The intervals between the onset of symptoms and the initial imaging examinations ranged from one to six days for chest X-rays and two to nine days for computed tomography (CT).
Chest X-rays were taken every one or two days thereafter to monitor disease progression and treatment response. To evaluate disease progression and possible complications, 10 of the patients underwent follow-up CT two to eight days after initial examination.
The imaging findings included ground-glass opacity (a hazy area in the lungs with the appearance of ground glass) in all 12 patients, consolidations (regions of lung tissue filled with liquid) in 11 patients, air bronchograms (air-filled bronchi made visible by swelling in adjacent tissues) in 11 patients, and interlobular septal thickening (thickening of pulmonary connective tissue) in 11 patients. Lung lesions involved three or more lobes in all cases, but were mostly detected in right lower lobe. Follow-up computed tomography (CT) in 10 patients showed interval improvement of the lesions in three patients and worsening of the lesions in seven patients. Imaging findings closely mirrored the overall clinical severity of the disease.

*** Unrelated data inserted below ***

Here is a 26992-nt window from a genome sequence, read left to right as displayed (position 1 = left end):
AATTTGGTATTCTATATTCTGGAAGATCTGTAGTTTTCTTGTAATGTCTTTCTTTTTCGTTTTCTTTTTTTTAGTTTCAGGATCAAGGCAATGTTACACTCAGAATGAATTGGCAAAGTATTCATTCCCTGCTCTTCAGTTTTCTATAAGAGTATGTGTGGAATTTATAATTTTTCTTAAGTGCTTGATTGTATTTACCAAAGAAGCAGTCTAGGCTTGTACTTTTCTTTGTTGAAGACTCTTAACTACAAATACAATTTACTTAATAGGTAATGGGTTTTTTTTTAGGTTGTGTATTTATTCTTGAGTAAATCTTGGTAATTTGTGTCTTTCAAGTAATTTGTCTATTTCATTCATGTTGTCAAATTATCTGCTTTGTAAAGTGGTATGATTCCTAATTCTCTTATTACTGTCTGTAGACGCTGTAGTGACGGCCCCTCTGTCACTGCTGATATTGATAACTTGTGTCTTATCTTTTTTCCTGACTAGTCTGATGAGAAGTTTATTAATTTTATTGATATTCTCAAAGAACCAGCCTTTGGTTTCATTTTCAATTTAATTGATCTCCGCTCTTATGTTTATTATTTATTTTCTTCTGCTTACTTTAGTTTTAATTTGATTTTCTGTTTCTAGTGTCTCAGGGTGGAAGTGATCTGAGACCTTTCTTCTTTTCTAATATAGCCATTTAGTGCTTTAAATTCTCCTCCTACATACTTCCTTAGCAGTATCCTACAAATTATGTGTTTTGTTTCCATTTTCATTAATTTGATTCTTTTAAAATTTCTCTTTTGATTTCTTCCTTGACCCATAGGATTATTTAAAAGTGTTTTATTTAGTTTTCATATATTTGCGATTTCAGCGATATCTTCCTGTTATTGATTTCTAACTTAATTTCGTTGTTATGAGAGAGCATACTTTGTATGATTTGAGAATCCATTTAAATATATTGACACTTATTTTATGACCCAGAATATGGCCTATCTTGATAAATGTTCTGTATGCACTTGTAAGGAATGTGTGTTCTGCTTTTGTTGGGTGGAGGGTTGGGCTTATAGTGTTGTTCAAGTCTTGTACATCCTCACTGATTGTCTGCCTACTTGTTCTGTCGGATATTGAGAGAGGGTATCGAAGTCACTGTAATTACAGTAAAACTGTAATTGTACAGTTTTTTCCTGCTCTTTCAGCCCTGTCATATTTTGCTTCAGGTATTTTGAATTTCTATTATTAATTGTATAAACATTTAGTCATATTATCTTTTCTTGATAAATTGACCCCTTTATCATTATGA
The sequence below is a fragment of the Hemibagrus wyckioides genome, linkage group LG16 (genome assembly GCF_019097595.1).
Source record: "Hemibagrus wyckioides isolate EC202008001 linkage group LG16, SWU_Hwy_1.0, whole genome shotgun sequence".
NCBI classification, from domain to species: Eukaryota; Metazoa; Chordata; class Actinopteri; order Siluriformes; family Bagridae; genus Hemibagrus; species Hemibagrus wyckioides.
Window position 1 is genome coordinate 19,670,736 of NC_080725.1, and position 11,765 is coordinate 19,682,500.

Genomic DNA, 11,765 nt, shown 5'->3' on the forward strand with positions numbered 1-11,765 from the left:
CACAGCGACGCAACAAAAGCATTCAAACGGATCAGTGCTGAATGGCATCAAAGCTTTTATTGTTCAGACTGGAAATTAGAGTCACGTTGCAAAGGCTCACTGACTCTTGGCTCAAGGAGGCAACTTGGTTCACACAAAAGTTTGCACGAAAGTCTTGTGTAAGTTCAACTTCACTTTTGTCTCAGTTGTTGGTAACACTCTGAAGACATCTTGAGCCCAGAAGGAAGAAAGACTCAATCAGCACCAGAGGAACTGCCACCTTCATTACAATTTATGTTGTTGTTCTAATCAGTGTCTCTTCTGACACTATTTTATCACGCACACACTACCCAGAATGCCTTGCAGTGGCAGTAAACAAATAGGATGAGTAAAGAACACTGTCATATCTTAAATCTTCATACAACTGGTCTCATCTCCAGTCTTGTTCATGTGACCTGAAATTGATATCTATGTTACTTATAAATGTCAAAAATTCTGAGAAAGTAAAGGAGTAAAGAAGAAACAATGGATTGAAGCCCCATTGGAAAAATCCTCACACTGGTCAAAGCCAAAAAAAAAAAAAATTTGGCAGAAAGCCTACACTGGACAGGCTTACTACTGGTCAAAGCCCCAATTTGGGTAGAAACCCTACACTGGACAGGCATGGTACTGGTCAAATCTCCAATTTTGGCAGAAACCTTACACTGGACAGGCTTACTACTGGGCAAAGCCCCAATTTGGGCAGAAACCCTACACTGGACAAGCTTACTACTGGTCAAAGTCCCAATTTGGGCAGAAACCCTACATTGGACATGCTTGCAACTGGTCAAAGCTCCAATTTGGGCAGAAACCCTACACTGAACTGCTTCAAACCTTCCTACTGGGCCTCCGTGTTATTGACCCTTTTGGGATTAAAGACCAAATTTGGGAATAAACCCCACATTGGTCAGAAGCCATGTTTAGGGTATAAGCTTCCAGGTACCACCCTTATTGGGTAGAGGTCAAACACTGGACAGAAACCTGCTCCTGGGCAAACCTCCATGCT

"The distribution and very rapid progression of consolidations, ground-glass opacity, and air bronchograms, with interstitial changes, in H7N9 pneumonia help differentiate it from other causes of pneumonia," Dr. Zhang said.
While these imaging characteristics are similar to those found in other respiratory diseases, such as H1N1, H5N1 and severe acute respiratory syndrome (SARS), there are differences.
"Both H1N1 pneumonia and SARS distribute more peripherally, with more changes in the spaces between tissues, and progress less rapidly than H7N9," Dr. Zhang said. "In our study, the right lower lung was most likely to be
|Contact: Linda Brooks|
Radiological Society of North America